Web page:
Trying on a Jersey:
Do not wear a tee shirt underneath. The jersey should stretch a bit on your back and waist as you put it on. If you have trouble zipping all the way up or you can't raise your arms up, the jersey is probably too small. If you can pinch any material under the sleeves, on the chest or along the zipper too easily the jersey may be too big. When you bend over you should get very little drapery folding.
Modern high-end jerseys have short bodies and are designed to be worn with bib shorts. The jersey should come down to about 2 - 4 inches below the belly button. When you are in a cycling position, tucked over, the fit will change and will be lower than when you’re standing. The short-waisted jersey also helps prevents the dreaded "stomach wiener" effect that results from extra fabric draping outward in the riding position.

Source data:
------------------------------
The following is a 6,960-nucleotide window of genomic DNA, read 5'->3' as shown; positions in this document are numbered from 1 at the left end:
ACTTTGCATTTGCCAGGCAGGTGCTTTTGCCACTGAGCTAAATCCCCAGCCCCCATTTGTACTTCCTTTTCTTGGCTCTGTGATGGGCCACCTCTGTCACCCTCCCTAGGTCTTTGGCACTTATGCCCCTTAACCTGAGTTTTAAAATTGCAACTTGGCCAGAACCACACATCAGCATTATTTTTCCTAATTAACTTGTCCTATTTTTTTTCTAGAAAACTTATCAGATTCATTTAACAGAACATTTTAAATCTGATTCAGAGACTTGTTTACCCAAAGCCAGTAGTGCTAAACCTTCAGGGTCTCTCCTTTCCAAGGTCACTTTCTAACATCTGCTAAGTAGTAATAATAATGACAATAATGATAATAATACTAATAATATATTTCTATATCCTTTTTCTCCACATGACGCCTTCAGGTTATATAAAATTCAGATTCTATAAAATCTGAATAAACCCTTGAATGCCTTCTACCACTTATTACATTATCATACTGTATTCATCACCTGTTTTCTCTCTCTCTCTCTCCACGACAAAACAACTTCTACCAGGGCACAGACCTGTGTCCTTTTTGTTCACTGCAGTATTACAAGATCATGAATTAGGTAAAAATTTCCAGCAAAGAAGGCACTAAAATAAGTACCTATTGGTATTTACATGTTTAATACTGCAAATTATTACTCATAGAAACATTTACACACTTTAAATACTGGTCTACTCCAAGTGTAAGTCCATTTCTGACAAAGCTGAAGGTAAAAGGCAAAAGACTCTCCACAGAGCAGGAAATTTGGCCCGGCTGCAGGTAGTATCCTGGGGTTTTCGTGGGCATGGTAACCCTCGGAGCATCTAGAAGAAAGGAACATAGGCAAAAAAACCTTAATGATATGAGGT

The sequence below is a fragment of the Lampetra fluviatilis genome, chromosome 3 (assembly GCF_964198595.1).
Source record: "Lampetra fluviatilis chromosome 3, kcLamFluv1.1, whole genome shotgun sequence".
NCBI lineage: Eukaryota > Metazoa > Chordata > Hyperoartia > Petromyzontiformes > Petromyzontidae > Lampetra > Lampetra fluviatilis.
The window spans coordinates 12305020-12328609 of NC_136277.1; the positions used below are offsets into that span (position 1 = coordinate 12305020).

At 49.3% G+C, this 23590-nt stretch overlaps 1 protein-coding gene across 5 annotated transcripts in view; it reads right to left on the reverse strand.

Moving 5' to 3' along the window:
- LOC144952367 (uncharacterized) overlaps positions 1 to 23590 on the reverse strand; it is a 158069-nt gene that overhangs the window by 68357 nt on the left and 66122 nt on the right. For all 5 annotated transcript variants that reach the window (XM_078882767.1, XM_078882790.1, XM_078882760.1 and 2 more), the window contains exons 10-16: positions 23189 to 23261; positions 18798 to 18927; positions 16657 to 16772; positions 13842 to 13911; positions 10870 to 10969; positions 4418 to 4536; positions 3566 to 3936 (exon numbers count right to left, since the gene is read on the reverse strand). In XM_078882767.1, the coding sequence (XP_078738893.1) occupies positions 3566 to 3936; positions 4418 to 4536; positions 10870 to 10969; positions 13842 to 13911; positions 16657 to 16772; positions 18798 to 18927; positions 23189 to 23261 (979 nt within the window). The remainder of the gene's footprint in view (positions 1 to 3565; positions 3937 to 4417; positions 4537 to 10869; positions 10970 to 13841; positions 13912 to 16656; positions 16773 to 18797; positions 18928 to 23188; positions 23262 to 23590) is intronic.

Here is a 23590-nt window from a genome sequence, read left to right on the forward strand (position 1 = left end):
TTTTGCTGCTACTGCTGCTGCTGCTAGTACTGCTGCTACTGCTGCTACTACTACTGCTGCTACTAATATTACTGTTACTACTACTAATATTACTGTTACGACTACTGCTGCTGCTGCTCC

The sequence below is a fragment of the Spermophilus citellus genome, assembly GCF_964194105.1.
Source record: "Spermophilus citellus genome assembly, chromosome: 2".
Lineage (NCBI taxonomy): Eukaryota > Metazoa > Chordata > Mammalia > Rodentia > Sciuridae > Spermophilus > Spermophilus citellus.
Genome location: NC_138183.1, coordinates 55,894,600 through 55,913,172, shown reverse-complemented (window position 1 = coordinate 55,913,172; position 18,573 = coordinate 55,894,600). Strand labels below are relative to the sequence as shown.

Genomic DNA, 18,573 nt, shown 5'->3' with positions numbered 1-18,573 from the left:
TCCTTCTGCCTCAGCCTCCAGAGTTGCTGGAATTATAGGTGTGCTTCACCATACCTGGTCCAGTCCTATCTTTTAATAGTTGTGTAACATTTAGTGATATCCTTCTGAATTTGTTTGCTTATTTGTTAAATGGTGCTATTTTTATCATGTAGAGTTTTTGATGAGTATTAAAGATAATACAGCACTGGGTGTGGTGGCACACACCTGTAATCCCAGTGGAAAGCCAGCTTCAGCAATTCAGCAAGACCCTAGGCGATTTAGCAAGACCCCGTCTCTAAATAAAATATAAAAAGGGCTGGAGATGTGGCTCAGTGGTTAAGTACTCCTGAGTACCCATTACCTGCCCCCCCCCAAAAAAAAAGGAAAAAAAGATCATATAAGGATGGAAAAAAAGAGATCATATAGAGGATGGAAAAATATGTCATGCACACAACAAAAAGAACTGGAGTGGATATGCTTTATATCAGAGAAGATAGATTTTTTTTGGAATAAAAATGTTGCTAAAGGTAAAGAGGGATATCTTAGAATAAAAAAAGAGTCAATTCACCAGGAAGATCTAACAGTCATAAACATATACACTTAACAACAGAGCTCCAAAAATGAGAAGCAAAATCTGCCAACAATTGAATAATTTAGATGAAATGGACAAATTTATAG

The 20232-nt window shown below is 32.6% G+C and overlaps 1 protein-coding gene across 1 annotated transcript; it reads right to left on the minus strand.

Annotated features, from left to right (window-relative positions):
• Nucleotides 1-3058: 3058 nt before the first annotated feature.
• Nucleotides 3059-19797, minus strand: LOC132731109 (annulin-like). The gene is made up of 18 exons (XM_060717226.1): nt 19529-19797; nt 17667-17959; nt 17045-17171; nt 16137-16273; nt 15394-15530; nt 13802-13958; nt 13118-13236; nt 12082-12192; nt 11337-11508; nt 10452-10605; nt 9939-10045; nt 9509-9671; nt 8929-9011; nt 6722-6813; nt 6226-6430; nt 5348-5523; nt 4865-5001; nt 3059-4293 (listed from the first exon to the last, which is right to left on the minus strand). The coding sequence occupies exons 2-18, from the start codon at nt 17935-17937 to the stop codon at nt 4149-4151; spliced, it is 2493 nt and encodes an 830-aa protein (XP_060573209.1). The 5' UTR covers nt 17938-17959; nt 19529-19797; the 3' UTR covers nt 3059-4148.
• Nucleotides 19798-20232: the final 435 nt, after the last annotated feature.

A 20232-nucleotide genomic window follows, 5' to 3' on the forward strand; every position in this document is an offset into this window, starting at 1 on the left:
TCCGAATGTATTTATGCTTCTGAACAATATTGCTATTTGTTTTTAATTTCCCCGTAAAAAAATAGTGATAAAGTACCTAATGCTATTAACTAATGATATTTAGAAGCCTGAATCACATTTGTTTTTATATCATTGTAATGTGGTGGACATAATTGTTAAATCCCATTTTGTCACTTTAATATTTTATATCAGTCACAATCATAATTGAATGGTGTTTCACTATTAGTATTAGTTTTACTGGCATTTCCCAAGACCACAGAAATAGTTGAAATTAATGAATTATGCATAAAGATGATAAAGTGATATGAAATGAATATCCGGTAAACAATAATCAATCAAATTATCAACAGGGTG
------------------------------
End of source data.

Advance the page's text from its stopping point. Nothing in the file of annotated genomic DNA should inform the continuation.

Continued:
"Laser-cut" sleeves end in a smooth straight line with no sewn hem or cuff for a clean look and smooth finish. A properly fitting sleeve should be pretty tight, with some compression so it requires a little pull to get on, but not a big effort.
A laser-cut sleeve is quite long and should go almost to the elbow when the jersey is first put on. It will move up a bit as you ride. If any material hangs off the end of your elbow or if the end of the sleeve goes past the elbow, it's too big. If you can see wrinkles or creases around the shoulder and chest it's too big. If you have trouble getting it over your biceps or shoulder, the jersey is probably too small.